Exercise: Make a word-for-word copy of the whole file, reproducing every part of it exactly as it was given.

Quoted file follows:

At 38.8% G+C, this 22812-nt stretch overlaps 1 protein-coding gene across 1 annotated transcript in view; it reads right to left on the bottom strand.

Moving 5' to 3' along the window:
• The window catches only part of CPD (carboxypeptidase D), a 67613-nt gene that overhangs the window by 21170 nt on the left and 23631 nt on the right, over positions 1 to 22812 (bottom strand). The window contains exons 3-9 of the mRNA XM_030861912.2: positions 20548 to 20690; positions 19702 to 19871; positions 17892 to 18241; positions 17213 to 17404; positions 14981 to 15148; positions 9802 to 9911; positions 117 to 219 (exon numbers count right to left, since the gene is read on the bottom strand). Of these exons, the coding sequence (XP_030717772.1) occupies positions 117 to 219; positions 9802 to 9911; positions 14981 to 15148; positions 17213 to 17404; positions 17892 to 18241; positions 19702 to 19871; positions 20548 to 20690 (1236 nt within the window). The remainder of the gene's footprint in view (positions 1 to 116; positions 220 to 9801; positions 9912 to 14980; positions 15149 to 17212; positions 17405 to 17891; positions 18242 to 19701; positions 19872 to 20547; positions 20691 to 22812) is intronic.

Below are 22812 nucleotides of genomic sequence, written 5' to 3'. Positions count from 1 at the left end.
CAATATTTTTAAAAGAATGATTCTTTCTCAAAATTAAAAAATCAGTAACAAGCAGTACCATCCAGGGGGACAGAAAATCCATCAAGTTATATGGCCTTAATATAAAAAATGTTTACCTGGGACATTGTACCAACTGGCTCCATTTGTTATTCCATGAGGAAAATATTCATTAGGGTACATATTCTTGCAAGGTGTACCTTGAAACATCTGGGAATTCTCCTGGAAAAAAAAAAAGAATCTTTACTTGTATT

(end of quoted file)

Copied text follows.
At 38.8% G+C, this 22812-nt stretch overlaps 1 protein-coding gene across 1 annotated transcript in view; it reads right to left on the bottom strand.

Moving 5' to 3' along the window:
• The window catches only part of CPD (carboxypeptidase D), a 67613-nt gene that overhangs the window by 21170 nt on the left and 23631 nt on the right, over positions 1 to 22812 (bottom strand). The window contains exons 3-9 of the mRNA XM_030861912.2: positions 20548 to 20690; positions 19702 to 19871; positions 17892 to 18241; positions 17213 to 17404; positions 14981 to 15148; positions 9802 to 9911; positions 117 to 219 (exon numbers count right to left, since the gene is read on the bottom strand). Of these exons, the coding sequence (XP_030717772.1) occupies positions 117 to 219; positions 9802 to 9911; positions 14981 to 15148; positions 17213 to 17404; positions 17892 to 18241; positions 19702 to 19871; positions 20548 to 20690 (1236 nt within the window). The remainder of the gene's footprint in view (positions 1 to 116; positions 220 to 9801; positions 9912 to 14980; positions 15149 to 17212; positions 17405 to 17891; positions 18242 to 19701; positions 19872 to 20547; positions 20691 to 22812) is intronic.

Below are 22812 nucleotides of genomic sequence, written 5' to 3'. Positions count from 1 at the left end.
CAATATTTTTAAAAGAATGATTCTTTCTCAAAATTAAAAAATCAGTAACAAGCAGTACCATCCAGGGGGACAGAAAATCCATCAAGTTATATGGCCTTAATATAAAAAATGTTTACCTGGGACATTGTACCAACTGGCTCCATTTGTTATTCCATGAGGAAAATATTCATTAGGGTACATATTCTTGCAAGGTGTACCTTGAAACATCTGGGAATTCTCCTGGAAAAAAAAAAAGAATCTTTACTTGTATT